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Animation: Berkshire Hathaway’s Holdings Since 1994

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Visualizing Berkshire Hathaway’s Holdings Since 1994

If you’re a long-time follower of Visual Capitalist, then you probably know that we’re big fans of Warren Buffett.

We’ve written numerous articles about the world-famous investor, covering everything from his early years to his most famous quotes. As one of the wealthiest and most influential investors in the world, he’s an important market player to keep track of.

As our latest addition to the Warren Buffett archives, this animated video by Sjoerd Tilmans highlights three decades of Warren Buffett’s investments. It shows what his holding company, Berkshire Hathaway, has been invested in since 1994, using data from the company’s financial reports.

A Rocky Start: The Early Years of Berkshire Hathaway

Before becoming the multinational conglomerate that it is today, Berkshire Hathaway was once a massive (yet struggling) textile company in Rhode Island.

Buffett first invested in the company in the late 1950s, when the company’s shares were declining. By 1964, things still hadn’t picked up for the company, and Buffett was ready to cut his losses and move on.

But when industrialist Seabury Stanton, the CEO of Berkshire Hathaway at the time, offered to buy Buffett out for less than the price he’d originally promised, things got interesting. Buffett was so furious by the offer that instead of selling his shares, he bought more, eventually taking control of the company and letting Stanton go.

The textile company never recovered, and Berkshire Hathaway eventually became Buffett’s holding company for other investments. He estimates that his investment in Berkshire Hathaway ultimately cost him $200 billion.

A Brighter Future: Berkshire Hathaway Now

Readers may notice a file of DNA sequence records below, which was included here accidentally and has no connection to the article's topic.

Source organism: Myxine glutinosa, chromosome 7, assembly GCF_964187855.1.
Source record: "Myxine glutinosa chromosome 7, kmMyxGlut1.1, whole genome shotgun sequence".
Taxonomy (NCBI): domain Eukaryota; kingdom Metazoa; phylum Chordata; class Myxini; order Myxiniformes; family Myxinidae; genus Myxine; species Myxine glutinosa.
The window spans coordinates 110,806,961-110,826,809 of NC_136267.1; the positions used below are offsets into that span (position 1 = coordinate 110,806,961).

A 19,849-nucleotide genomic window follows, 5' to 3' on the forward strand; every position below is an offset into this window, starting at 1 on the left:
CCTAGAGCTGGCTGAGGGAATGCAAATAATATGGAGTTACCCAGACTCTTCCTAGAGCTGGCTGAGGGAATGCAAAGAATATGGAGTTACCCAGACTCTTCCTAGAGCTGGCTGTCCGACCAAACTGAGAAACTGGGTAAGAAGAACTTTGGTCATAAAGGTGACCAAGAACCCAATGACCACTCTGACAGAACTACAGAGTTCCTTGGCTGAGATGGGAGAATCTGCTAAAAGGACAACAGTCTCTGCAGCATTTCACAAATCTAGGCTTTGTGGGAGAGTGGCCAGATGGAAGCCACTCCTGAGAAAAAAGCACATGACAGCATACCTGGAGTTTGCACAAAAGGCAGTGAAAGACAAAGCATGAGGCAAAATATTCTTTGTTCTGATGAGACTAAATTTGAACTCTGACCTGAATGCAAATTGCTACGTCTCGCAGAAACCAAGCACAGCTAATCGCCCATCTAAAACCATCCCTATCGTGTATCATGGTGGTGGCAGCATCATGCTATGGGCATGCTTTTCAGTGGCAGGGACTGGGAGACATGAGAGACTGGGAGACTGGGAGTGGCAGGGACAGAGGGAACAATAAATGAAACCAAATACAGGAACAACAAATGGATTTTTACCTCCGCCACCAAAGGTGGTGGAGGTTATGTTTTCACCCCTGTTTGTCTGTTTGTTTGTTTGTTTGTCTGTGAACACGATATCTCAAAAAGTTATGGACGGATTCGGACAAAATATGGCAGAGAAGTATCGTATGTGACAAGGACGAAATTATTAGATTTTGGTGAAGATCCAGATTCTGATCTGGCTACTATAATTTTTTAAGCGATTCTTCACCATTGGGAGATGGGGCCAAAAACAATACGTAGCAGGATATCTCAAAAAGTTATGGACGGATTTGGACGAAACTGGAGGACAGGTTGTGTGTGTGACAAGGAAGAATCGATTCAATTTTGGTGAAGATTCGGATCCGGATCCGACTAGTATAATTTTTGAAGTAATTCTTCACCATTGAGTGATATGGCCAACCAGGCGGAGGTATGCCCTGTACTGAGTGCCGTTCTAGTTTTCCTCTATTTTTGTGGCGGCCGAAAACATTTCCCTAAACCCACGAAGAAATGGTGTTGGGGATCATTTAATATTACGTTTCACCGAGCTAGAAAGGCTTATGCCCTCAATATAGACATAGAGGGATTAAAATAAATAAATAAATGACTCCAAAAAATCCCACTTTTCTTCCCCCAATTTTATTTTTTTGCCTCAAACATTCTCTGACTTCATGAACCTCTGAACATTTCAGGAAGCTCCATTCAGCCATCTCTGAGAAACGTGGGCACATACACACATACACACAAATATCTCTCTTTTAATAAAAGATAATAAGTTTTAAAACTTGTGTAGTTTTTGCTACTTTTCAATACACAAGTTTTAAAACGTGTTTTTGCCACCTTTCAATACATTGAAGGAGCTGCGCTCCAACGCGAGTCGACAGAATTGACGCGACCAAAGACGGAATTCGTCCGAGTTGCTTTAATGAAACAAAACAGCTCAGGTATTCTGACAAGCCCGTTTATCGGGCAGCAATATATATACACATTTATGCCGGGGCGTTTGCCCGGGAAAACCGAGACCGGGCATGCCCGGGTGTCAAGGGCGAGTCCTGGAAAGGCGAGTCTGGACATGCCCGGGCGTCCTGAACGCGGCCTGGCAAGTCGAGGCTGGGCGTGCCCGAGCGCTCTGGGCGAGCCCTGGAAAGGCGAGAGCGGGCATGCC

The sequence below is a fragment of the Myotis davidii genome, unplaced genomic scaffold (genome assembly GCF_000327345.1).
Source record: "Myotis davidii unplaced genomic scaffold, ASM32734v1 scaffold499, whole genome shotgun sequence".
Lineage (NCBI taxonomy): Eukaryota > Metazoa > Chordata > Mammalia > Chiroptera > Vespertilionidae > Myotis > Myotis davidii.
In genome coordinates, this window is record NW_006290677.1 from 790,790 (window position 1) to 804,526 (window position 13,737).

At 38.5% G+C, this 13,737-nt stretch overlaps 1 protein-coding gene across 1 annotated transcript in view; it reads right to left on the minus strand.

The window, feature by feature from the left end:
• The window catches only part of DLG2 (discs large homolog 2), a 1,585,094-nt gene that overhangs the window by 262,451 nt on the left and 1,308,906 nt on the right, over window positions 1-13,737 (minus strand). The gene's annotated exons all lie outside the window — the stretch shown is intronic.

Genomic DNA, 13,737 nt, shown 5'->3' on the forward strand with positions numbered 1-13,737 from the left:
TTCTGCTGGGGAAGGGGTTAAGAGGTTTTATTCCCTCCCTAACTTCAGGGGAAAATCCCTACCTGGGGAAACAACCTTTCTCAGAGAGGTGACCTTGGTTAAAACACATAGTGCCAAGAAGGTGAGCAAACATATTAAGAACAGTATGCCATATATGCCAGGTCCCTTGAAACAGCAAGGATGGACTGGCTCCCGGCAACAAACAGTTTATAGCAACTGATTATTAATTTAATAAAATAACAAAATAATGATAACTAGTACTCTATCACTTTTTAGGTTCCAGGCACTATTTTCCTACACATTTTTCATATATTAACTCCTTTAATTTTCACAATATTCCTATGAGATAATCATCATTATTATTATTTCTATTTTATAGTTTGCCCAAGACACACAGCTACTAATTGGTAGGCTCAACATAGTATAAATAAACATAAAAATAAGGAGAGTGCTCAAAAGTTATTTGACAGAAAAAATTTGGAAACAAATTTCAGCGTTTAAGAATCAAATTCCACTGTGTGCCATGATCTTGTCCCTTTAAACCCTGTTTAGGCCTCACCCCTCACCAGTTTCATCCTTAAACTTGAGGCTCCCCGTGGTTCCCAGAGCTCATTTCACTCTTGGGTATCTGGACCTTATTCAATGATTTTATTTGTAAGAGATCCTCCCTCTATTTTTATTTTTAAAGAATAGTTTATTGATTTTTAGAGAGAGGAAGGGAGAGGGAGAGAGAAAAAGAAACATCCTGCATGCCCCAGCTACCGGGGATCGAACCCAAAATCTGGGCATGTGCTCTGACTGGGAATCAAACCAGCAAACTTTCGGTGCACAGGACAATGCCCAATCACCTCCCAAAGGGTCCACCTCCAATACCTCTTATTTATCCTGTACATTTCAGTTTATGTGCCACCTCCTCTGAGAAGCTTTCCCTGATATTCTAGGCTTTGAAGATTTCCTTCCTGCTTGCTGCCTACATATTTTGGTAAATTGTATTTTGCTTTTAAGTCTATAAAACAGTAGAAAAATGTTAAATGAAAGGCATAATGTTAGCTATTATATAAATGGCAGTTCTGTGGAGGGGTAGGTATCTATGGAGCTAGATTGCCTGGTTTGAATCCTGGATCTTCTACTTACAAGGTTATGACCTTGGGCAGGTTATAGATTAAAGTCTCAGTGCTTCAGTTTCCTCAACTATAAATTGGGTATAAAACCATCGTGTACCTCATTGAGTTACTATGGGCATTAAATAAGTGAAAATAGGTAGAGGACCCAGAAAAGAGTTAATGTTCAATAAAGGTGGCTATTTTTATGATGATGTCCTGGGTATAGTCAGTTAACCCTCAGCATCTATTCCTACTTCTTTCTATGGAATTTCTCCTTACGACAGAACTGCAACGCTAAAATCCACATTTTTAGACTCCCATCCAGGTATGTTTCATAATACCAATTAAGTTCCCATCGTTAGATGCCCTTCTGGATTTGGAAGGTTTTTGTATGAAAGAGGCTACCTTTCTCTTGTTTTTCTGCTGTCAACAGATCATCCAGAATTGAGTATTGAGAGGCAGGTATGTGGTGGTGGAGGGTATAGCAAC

Despite its tumultuous past, Berkshire Hathaway is now associated with tremendous financial success. In 2021, the conglomerate generated over $276 billion in total revenue.

And Buffett has about a 38% stake in the company, which means he’s one of the wealthiest people on the planet. As of today’s publication date, his net worth sits at $93.3 billion.

In the long run, Berkshire Hathaway has outperformed the market by a landslide. Here’s a look at the holding company’s compounded annual gain, and overall gain, compared to the S&P 500:

Berkshire HathawayS&P 500
Compounded Annual Gain (1965-2021)20.1%10.5%
Overall Gain (1964-2021)3,641,613%30,209%

Note: These figures are from Berkshire Hathaway’s (BH) Annual Report. BH’s market value is after-tax, and S&P 500 is pre-tax, including dividends.

According to the conglomerate’s website, it owns 62 different companies outright, including big names like GEICO, Dairy Queen, Kraft Heinz, and Duracell, and also has large investments in companies like Apple, Wells Fargo, and Coca-Cola.

However, as the graphic above indicates, the exact composition of its portfolio has certainly evolved over the years. As of June 2022, here’s a breakdown of Berkshire Hathaway Holdings:

CompanyValue (Millions)% of Portfolio
Apple$122,33740%
American Express$21,0167%
Bank of America$31,44410%
Coca-Cola$25,1648%
Chevron$23,3738%
Kraft Foods$12,4194%
Other$71,55923%

It’s a well-balanced portfolio of big tech, banks, and consumer goods. Despite being 92 years old, Buffett remains the chairman and CEO of the conglomerate.